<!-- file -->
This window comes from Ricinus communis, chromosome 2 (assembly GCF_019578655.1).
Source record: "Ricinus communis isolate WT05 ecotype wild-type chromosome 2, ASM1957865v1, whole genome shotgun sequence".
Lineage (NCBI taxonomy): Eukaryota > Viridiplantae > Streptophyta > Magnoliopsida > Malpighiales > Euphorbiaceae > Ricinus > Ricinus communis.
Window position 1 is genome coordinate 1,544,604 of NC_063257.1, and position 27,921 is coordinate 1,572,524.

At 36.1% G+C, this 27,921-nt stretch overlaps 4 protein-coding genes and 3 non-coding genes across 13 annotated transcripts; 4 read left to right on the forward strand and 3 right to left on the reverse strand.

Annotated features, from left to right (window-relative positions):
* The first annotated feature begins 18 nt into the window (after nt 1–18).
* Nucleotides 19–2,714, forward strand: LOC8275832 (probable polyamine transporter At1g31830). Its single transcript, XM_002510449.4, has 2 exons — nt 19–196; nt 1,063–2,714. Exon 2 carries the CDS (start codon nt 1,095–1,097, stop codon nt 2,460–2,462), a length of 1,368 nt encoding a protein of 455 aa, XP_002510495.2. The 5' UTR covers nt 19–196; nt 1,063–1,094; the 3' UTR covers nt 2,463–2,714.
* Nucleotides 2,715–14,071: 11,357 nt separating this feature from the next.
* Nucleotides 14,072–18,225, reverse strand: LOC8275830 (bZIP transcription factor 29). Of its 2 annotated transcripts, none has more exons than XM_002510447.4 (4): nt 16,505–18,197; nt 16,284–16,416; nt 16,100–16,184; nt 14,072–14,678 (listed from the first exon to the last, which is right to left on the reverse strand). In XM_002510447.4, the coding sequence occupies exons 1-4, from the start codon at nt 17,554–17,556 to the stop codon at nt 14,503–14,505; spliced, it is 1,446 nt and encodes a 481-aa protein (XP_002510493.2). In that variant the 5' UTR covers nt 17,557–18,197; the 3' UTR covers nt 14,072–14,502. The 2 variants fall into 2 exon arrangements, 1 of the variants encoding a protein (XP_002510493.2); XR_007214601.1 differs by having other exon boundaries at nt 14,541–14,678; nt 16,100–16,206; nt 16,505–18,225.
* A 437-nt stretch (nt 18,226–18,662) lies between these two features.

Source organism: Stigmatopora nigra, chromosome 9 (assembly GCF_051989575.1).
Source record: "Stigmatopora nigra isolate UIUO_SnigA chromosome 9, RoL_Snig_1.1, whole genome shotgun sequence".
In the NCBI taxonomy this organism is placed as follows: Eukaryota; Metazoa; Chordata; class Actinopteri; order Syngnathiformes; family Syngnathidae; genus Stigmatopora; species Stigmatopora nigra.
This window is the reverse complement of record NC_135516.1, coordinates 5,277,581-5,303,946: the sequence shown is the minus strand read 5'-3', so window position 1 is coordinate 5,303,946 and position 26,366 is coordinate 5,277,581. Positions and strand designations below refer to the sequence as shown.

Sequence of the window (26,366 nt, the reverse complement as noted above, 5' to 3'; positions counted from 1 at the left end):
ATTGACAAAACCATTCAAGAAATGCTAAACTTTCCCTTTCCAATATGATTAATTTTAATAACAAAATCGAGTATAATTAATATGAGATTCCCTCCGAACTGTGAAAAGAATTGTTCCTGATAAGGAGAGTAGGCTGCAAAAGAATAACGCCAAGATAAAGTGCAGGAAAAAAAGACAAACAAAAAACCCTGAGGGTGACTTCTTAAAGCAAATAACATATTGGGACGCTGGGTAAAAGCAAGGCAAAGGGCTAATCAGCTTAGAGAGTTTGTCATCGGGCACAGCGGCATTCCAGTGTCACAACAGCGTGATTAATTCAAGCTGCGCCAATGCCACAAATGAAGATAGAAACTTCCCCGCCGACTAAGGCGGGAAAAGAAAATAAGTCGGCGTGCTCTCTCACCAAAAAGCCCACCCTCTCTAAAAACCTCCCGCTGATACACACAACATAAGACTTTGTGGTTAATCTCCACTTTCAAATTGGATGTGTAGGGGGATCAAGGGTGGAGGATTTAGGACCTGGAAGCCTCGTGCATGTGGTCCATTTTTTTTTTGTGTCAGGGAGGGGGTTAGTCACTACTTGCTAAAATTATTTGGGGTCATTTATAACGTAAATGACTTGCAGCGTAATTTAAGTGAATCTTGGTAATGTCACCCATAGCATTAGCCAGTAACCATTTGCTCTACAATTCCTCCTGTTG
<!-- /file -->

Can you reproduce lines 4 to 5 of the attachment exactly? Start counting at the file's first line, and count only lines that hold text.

Window position 1 is genome coordinate 1,544,604 of NC_063257.1, and position 27,921 is coordinate 1,572,524.

At 36.1% G+C, this 27,921-nt stretch overlaps 4 protein-coding genes and 3 non-coding genes across 13 annotated transcripts; 4 read left to right on the forward strand and 3 right to left on the reverse strand.